Movie Biz Regains Its Mojo

Joe Drake, chair of Lionsgate Motion Picture Group, isn’t buying the doom and gloom that has surrounded the theatrical film business since the COVID pandemic began three years ago. “The economics of the movie business are better than they’ve ever been,” Drake said with conviction during his session with Adam Fogelson, vice chair of Lionsgate Motion Picture Group.

Drake backed up his assertion with numbers. “The value of movie titles is up 15% to 30% in free television,” he said. “We can reach consumers more effectively than ever before. Every dollar we spend in P&A, we’re 15% to 30% more efficient in terms of transactions than we were pre-COVID. There are better economics for the risks that we’re taking – and that’s what allows us to take more risks.”

Drake surprised the crowd by emphasizing that Lionsgate releases about 40-50 movies a year around the world, including acquisitions in numerous regions around the world. The company itself produces about 12-15 titles a year but it has bandwidth to handle marketing and distribution for other titles. “We have room to handle 40-50 movies a year and give each one of them the same kind of bespoke love and treatment that our wide [release] movies have,” Drake said.

Fogelson underscored Drake’s point about how marketing expenditures have become much more targeted in the digital age. “It’s important that we figured out how to spend less opening the last ‘John Wick’ movie than what we spent opening the third ‘John Wick’ movie,” Fogelson said.

AI Steps Into the Spotlight

AI was a hot topic among speakers the event as the industry comes to terms with the buzzy tech’s longer-term implications. “It’s coming faster than we think,” said Sean Boyle, VP of brand and originals media for HBO Max. Snap entertainment lead Laurel Duquette, revealed that Snapchat’s My AI feature, and AI-powered chatbot, will now be accessible to all users on the social app. While it was previously accessible only to Snapchat+ users, the chatbot will now allow all consumers to get first-hand experience with AI technology. “I imagine a world where we talk to My AI about movies, getting recommendations on shows,” said Duquette about the new feature (but she declined to discuss whether AI suggestions might be available to sponsor in the future).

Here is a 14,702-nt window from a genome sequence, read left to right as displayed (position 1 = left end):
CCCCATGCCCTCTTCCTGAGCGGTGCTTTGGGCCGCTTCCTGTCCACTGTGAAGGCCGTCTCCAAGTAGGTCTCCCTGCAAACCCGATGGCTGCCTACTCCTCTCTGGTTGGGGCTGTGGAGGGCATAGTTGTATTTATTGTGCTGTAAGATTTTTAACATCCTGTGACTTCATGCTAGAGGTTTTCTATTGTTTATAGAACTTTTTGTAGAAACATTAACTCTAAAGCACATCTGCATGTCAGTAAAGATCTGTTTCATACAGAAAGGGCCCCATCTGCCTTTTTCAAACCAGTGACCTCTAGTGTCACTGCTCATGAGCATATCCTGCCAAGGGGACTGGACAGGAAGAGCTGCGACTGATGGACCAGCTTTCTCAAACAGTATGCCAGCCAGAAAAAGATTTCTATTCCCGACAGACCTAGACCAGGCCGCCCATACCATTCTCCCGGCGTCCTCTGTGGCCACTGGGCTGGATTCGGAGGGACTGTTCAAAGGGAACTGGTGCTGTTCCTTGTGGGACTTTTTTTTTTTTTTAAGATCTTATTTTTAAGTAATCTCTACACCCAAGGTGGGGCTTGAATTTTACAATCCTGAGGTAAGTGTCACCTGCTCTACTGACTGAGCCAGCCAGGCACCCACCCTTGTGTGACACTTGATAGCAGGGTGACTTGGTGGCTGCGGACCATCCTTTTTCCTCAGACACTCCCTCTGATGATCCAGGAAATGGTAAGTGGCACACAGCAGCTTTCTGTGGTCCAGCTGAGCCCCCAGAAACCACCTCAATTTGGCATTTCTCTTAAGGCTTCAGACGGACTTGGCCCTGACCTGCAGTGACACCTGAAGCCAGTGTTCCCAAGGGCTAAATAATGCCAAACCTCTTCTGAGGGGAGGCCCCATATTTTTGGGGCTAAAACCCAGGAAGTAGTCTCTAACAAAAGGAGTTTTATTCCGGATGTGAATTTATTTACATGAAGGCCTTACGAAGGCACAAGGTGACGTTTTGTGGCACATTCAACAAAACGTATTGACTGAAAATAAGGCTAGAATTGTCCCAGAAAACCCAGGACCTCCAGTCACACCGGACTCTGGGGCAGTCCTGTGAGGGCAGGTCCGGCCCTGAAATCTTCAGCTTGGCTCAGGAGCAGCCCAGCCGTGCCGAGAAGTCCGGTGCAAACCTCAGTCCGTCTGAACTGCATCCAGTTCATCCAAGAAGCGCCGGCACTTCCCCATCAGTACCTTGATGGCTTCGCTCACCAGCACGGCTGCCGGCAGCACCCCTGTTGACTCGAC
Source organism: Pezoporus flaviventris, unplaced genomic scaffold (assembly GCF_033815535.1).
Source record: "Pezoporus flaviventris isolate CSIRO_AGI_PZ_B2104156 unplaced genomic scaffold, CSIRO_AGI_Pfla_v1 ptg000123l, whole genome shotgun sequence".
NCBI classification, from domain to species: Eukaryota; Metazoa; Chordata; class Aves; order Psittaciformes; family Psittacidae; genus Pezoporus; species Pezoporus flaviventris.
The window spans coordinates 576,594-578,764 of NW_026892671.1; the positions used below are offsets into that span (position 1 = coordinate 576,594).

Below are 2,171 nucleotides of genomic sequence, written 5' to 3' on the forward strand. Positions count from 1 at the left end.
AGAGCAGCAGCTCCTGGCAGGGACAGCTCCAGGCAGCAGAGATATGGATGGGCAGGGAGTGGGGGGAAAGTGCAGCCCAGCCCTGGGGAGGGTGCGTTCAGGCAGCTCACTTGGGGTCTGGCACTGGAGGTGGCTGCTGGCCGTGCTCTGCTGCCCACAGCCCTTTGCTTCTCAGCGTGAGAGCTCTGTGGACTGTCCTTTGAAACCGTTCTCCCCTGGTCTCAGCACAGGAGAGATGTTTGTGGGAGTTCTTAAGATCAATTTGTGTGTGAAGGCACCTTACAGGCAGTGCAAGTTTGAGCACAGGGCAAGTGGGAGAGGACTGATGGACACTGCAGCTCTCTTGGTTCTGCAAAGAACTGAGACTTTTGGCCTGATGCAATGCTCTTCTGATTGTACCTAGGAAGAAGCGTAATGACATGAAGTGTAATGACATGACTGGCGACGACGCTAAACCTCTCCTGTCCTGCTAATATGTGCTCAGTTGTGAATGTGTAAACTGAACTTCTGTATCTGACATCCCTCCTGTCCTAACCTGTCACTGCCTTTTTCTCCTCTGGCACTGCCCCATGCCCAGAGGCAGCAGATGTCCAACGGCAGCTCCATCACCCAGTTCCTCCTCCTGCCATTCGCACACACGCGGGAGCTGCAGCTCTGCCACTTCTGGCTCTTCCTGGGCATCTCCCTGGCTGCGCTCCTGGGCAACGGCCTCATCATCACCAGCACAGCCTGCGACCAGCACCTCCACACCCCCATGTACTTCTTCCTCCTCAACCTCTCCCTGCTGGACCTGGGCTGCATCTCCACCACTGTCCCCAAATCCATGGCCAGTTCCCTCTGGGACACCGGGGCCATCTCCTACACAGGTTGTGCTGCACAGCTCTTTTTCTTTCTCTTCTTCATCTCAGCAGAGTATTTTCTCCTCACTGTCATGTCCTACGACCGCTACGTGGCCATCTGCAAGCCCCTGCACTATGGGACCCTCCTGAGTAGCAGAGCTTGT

Lisa Vanderpump Translates Her TV Presence Into Marketing Flair

Reality TV show “Vanderpump Rules” has been all the talk since cast members Tom Sandoval, Ariana Madix and Raquel Leviss’ infidelity scandal erupted. “It’s a producer’s dream, but talent’s nightmare,” Lisa Vanderpump told Variety’s Kate Arthur. “It was almost akin to ‘Friends,’ like [if] Chandler and Phoebe suddenly [started] shagging.”

Vanderpump’s popularity ignited when she appeared on “The Real Housewives of Beverly Hills.” That led to her spinoff series “Vanderpump Rules,” which follows the staff of her West Hollywood restaurants. The show has opened up a plethora of opportunities for the TV personality and restaurateur, who has boosted her visibility and brand to new heights thanks to the show.

Multicutural Audiences Aren’t Monolithic

Ellene V. Miles, SVP of intersectional marketing at Sony Pictures Entertainment’s Motion Picture Group, shared that the importance of multicultural marketing campaigns cannot be measured. “[A] one-size-fits-all [marketing] approach isn’t as viable [anymore],” she said. “I think being authentic to these audiences and meeting them where they live and meeting them with messaging that really speaks to them is critical to success, critical to awareness, and critical to the whole theatrical proposition.”